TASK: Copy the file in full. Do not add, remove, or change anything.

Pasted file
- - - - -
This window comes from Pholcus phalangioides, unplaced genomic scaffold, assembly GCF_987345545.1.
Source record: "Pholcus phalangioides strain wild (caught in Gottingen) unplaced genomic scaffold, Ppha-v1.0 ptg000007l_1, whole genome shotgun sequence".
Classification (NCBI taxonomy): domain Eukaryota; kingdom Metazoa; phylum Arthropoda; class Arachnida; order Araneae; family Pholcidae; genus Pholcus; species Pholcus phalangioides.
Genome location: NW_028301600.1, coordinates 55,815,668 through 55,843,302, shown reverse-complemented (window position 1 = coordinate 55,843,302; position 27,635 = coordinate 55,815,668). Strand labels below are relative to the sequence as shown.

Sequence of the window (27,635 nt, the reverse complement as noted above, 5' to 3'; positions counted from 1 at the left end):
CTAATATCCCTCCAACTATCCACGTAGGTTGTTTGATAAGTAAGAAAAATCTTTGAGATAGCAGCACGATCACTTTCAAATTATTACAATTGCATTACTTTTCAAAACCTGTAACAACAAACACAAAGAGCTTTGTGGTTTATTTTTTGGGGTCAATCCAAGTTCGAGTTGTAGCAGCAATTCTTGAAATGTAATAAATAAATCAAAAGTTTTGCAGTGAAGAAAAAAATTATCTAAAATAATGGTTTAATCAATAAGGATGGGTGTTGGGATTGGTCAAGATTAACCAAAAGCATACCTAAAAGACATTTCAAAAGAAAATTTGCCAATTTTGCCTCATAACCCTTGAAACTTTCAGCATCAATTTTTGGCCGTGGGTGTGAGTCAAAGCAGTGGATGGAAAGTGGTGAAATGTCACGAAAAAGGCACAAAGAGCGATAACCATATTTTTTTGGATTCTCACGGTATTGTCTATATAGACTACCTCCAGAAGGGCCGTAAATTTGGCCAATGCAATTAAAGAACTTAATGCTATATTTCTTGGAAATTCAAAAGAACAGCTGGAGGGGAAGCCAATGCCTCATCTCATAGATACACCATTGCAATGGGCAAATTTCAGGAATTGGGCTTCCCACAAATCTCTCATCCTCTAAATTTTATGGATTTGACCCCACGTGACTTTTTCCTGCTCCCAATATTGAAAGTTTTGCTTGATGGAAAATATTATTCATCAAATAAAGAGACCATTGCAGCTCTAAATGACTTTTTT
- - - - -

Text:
This window comes from Pholcus phalangioides, unplaced genomic scaffold, assembly GCF_987345545.1.
Source record: "Pholcus phalangioides strain wild (caught in Gottingen) unplaced genomic scaffold, Ppha-v1.0 ptg000007l_1, whole genome shotgun sequence".
Classification (NCBI taxonomy): domain Eukaryota; kingdom Metazoa; phylum Arthropoda; class Arachnida; order Araneae; family Pholcidae; genus Pholcus; species Pholcus phalangioides.
Genome location: NW_028301600.1, coordinates 55,815,668 through 55,843,302, shown reverse-complemented (window position 1 = coordinate 55,843,302; position 27,635 = coordinate 55,815,668). Strand labels below are relative to the sequence as shown.

Sequence of the window (27,635 nt, the reverse complement as noted above, 5' to 3'; positions counted from 1 at the left end):
CTAATATCCCTCCAACTATCCACGTAGGTTGTTTGATAAGTAAGAAAAATCTTTGAGATAGCAGCACGATCACTTTCAAATTATTACAATTGCATTACTTTTCAAAACCTGTAACAACAAACACAAAGAGCTTTGTGGTTTATTTTTTGGGGTCAATCCAAGTTCGAGTTGTAGCAGCAATTCTTGAAATGTAATAAATAAATCAAAAGTTTTGCAGTGAAGAAAAAAATTATCTAAAATAATGGTTTAATCAATAAGGATGGGTGTTGGGATTGGTCAAGATTAACCAAAAGCATACCTAAAAGACATTTCAAAAGAAAATTTGCCAATTTTGCCTCATAACCCTTGAAACTTTCAGCATCAATTTTTGGCCGTGGGTGTGAGTCAAAGCAGTGGATGGAAAGTGGTGAAATGTCACGAAAAAGGCACAAAGAGCGATAACCATATTTTTTTGGATTCTCACGGTATTGTCTATATAGACTACCTCCAGAAGGGCCGTAAATTTGGCCAATGCAATTAAAGAACTTAATGCTATATTTCTTGGAAATTCAAAAGAACAGCTGGAGGGGAAGCCAATGCCTCATCTCATAGATACACCATTGCAATGGGCAAATTTCAGGAATTGGGCTTCCCACAAATCTCTCATCCTCTAAATTTTATGGATTTGACCCCACGTGACTTTTTCCTGCTCCCAATATTGAAAGTTTTGCTTGATGGAAAATATTATTCATCAAATAAAGAGACCATTGCAGCTCTAAATGACTTTTTT